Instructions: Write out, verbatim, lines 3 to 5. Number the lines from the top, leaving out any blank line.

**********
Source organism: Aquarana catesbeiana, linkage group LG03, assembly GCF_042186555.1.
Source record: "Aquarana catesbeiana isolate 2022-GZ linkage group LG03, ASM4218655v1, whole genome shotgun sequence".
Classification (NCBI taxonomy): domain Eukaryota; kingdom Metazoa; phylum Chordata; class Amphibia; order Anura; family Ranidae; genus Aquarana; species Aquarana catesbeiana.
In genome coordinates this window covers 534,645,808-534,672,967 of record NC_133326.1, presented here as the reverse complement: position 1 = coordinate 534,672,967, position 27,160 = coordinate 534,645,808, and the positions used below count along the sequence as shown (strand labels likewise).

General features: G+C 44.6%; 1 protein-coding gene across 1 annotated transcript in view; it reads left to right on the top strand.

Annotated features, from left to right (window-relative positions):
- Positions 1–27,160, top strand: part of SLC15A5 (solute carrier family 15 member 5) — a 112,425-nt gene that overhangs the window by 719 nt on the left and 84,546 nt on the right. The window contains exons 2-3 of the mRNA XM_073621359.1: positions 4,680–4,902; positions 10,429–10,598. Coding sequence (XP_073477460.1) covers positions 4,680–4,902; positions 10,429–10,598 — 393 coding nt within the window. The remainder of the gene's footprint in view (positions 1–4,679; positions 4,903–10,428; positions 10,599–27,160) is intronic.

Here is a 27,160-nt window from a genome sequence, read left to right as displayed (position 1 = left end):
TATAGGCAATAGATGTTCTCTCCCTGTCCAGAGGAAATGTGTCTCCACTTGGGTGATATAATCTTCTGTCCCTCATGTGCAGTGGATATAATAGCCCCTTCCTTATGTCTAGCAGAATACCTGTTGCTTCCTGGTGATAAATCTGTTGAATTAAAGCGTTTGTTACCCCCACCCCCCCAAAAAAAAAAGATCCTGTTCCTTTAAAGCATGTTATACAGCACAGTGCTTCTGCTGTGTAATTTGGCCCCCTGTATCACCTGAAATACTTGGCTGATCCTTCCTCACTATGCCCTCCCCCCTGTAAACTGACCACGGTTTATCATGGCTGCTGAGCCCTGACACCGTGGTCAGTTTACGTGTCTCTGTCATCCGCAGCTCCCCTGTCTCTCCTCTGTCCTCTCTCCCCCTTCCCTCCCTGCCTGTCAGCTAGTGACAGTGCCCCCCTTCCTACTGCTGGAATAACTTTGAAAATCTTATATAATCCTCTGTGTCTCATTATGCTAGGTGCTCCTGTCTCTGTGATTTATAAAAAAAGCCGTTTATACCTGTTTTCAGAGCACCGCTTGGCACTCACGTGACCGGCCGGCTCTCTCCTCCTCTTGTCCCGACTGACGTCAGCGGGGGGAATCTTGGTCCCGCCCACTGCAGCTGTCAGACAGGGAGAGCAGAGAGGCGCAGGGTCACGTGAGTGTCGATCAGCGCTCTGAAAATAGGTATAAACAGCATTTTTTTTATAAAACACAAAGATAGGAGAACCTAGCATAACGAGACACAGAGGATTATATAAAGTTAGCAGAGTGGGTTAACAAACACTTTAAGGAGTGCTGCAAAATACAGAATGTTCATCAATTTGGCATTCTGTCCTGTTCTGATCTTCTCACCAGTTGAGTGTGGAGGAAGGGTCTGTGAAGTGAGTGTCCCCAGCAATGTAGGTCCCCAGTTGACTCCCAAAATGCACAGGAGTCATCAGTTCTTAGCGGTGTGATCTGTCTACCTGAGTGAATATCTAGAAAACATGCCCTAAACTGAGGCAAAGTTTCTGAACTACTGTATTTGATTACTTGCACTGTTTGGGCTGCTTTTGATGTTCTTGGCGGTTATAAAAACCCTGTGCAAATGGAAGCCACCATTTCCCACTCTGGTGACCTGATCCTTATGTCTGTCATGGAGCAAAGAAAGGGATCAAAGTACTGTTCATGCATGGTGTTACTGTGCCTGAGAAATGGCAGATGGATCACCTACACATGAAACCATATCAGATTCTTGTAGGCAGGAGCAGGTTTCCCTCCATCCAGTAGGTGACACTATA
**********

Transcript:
Classification (NCBI taxonomy): domain Eukaryota; kingdom Metazoa; phylum Chordata; class Amphibia; order Anura; family Ranidae; genus Aquarana; species Aquarana catesbeiana.
In genome coordinates this window covers 534,645,808-534,672,967 of record NC_133326.1, presented here as the reverse complement: position 1 = coordinate 534,672,967, position 27,160 = coordinate 534,645,808, and the positions used below count along the sequence as shown (strand labels likewise).

General features: G+C 44.6%; 1 protein-coding gene across 1 annotated transcript in view; it reads left to right on the top strand.